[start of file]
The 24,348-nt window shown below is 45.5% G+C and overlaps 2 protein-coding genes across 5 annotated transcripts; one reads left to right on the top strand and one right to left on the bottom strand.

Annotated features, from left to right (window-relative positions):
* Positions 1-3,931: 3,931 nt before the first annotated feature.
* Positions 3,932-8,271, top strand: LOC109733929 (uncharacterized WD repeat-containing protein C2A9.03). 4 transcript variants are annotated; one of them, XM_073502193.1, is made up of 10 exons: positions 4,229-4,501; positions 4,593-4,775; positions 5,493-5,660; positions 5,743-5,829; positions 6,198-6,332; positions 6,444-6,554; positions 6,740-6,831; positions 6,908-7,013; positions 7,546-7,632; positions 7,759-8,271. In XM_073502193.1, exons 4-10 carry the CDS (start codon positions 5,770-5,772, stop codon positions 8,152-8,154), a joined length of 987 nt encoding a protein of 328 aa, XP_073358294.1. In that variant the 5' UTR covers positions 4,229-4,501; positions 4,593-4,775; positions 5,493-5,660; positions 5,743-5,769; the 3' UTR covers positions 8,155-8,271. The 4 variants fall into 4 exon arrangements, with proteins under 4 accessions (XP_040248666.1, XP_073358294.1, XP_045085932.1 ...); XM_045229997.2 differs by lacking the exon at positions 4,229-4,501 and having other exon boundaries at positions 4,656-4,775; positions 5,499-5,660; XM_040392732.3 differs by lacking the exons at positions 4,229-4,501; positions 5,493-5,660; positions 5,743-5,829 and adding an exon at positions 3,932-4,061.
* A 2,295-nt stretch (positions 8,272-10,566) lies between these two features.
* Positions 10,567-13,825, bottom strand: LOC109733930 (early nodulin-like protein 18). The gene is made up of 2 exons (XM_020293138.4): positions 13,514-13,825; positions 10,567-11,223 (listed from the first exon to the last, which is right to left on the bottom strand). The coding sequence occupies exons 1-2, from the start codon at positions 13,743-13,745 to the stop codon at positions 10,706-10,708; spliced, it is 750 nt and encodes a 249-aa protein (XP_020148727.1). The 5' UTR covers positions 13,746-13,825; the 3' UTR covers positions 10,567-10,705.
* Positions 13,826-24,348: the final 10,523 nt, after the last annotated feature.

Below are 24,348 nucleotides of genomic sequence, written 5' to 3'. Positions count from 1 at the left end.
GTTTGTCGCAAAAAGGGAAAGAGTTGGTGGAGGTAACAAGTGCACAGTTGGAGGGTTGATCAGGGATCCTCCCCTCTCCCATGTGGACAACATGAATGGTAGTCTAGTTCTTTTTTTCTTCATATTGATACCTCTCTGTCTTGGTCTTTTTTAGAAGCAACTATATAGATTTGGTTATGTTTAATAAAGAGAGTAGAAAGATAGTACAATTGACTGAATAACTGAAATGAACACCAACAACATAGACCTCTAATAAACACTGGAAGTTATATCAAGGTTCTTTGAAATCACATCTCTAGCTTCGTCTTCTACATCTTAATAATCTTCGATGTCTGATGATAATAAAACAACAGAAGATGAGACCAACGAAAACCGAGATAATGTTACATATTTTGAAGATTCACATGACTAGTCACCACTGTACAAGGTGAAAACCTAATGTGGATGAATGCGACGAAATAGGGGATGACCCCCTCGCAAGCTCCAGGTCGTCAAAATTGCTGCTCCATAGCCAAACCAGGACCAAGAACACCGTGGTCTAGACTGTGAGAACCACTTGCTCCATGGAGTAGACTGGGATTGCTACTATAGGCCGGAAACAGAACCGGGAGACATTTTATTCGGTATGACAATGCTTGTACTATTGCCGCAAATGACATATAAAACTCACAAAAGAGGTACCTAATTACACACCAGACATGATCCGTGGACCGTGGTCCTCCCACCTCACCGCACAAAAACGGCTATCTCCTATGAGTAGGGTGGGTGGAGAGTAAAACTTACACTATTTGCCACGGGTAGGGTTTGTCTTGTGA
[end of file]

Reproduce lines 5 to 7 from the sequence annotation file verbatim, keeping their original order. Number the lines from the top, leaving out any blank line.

* A 2,295-nt stretch (positions 8,272-10,566) lies between these two features.
* Positions 10,567-13,825, bottom strand: LOC109733930 (early nodulin-like protein 18). The gene is made up of 2 exons (XM_020293138.4): positions 13,514-13,825; positions 10,567-11,223 (listed from the first exon to the last, which is right to left on the bottom strand). The coding sequence occupies exons 1-2, from the start codon at positions 13,743-13,745 to the stop codon at positions 10,706-10,708; spliced, it is 750 nt and encodes a 249-aa protein (XP_020148727.1). The 5' UTR covers positions 13,746-13,825; the 3' UTR covers positions 10,567-10,705.
* Positions 13,826-24,348: the final 10,523 nt, after the last annotated feature.